The idea is to replace the across-the-board reductions that will hit programs effective and ineffective alike with more targeted cutbacks chosen by the White House.
"I don't think there's any real chance that the sequester is going to be undone" by Friday's deadline, Toomey said, "but we could pass legislation that would minimize disruption."
Toomey, working with other Republican senators, could introduce his plan as soon as Wednesday, and it could come up for a vote Thursday.
It is unlikely to pass the Democratic-controlled Senate - Obama bashed the idea Tuesday, and some Republicans don't like the plan - but the idea is competing to become a GOP talking point as both sides jockey over the $85 billion cuts expected to begin Friday.
Obama took aim at the idea that flexibility would salve the pain of 9 percent cuts to domestic programs and 13 percent to defense.
"When you're cutting $85 billion in seven months . . . there's no smart way," Obama said in Newport News, Va. "You don't want to have to choose between, 'Let's see, do I close funding for the disabled kid, or the poor kid? Do I close this Navy shipyard or some other one?' When you're doing things in a way that's not smart, you can't gloss over the pain and the impact it's going to have on the economy."
Democrats are wary of putting all of the responsibility for the cuts on Obama, fearing Republicans will attempt to absolve themselves of any blame for the fallout, even though in 2011 both sides agreed to the sequester as a penalty if they could not agree to a deficit-reduction plan.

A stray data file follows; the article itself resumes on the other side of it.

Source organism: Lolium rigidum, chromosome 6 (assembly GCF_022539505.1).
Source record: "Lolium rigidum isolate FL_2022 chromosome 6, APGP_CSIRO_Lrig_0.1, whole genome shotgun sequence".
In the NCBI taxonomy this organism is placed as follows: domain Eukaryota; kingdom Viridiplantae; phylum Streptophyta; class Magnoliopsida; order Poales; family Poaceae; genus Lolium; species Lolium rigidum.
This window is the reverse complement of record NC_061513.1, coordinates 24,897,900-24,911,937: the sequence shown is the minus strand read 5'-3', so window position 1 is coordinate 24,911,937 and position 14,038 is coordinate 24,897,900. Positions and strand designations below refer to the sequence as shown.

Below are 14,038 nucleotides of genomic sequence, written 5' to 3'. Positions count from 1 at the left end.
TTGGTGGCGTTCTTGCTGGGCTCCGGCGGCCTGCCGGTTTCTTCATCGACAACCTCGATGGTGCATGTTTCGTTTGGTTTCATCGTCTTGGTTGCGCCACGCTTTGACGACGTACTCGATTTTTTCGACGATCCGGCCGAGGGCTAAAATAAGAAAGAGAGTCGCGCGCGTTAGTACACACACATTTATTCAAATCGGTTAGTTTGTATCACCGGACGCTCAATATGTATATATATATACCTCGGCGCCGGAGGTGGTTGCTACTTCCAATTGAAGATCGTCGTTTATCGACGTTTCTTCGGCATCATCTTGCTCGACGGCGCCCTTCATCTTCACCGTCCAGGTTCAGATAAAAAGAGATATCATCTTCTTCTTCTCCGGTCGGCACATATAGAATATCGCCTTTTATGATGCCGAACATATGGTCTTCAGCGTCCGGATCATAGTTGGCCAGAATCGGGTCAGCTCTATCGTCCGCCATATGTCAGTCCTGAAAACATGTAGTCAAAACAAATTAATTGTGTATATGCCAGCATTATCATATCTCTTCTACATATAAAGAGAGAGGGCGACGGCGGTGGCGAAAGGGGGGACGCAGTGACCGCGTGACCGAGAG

Obama wants to replace the cuts with a mix of targeted reductions and new revenue generated by closing tax loopholes. Republicans oppose new taxes and want to shift the cuts away from defense programs.
Toomey said his plan would let the administration choose to preserve priorities - such as air traffic controllers - and apply deeper cuts elsewhere. Defense cuts would not be allowed to grow larger than currently scheduled.
Contrary to warnings from the White House, he said the cuts would help the economy.
"Given the disastrous fiscal situation that we're in, we've got to make these cuts," said Toomey, who is working with Oklahoma Republican Sens. Tom Coburn and James Inhofe.
The idea was backed Tuesday by Senate Minority Leader Mitch McConnell (R., Ky.) and, according to CNN, U.S. Rep. Paul Ryan (R., Wis.), the former GOP vice presidential nominee.
But Toomey's is one of several Senate Republican alternatives being discussed, and some in the GOP, including Sen. John McCain of Arizona, worry that it cedes too much power to Obama.
Contact Jonathan Tamari at firstname.lastname@example.org or follow on Twitter @JonathanTamari. Read his blog 'Capitol Inq' at www.philly.com/CapitolInq.